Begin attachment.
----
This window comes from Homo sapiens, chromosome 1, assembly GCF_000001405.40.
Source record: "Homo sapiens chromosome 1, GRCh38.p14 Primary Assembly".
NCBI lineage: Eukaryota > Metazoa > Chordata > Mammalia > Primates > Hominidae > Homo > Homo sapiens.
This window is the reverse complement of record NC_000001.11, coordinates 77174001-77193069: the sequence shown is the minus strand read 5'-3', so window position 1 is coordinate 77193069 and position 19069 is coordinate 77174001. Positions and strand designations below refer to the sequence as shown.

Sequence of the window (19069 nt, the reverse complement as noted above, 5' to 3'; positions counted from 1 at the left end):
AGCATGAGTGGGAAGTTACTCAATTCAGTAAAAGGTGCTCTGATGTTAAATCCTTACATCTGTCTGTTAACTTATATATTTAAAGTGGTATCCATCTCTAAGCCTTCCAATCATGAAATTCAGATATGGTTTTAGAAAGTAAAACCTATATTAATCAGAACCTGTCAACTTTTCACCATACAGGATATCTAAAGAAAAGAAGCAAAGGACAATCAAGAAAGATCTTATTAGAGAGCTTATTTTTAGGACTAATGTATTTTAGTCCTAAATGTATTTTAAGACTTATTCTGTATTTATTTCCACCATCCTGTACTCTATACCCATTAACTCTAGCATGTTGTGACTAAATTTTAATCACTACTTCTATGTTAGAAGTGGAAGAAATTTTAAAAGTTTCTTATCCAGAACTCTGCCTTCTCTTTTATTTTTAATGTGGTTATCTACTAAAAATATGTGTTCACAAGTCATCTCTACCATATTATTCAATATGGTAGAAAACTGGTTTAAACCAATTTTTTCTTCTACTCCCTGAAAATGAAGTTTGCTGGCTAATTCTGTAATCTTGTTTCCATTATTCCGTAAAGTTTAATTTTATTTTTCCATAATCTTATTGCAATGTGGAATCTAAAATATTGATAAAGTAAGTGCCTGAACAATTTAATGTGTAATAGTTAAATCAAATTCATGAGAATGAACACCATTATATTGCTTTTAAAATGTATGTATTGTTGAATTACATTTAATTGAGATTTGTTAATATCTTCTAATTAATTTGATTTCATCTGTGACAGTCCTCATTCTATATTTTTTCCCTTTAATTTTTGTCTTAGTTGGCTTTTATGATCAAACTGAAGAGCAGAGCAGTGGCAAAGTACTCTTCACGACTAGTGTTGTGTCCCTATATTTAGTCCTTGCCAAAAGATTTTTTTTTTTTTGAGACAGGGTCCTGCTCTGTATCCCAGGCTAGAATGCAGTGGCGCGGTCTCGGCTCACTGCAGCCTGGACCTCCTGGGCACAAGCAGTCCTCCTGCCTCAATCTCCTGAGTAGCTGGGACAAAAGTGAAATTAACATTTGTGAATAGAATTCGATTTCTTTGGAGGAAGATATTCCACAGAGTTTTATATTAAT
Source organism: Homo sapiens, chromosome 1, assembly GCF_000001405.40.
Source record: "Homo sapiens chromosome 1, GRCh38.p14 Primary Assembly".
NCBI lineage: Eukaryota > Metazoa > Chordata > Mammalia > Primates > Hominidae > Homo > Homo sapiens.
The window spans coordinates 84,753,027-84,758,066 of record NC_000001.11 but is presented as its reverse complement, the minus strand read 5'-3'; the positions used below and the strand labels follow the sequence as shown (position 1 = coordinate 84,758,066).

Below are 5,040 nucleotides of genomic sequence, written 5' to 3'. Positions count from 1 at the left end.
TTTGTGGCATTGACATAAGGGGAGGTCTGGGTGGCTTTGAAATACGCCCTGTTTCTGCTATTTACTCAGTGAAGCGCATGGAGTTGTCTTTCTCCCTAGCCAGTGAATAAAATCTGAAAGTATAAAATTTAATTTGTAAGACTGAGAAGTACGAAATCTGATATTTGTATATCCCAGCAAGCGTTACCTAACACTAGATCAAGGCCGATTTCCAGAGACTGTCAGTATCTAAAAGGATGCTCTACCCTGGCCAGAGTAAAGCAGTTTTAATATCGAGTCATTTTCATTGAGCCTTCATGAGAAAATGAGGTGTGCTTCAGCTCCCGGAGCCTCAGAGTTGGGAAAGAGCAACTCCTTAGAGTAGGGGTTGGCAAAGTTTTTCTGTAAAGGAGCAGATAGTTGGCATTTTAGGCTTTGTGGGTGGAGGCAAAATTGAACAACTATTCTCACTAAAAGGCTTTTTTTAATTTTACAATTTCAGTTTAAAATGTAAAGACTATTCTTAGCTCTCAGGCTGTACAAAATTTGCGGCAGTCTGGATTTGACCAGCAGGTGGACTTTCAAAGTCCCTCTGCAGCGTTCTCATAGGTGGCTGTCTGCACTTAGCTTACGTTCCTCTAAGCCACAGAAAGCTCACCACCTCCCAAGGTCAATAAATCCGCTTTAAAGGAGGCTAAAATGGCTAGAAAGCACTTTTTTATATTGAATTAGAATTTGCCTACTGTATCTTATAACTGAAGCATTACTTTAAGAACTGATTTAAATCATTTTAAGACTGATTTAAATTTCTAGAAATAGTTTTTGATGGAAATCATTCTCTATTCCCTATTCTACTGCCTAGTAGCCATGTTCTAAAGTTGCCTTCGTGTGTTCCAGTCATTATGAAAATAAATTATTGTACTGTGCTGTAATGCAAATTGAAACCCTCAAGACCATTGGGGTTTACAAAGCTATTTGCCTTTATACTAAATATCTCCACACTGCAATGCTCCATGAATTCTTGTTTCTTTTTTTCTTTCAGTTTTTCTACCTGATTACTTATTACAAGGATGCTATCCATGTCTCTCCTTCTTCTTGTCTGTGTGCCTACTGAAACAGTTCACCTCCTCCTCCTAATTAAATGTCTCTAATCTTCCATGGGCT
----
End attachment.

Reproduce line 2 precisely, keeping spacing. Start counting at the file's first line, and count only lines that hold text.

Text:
Source record: "Homo sapiens chromosome 1, GRCh38.p14 Primary Assembly".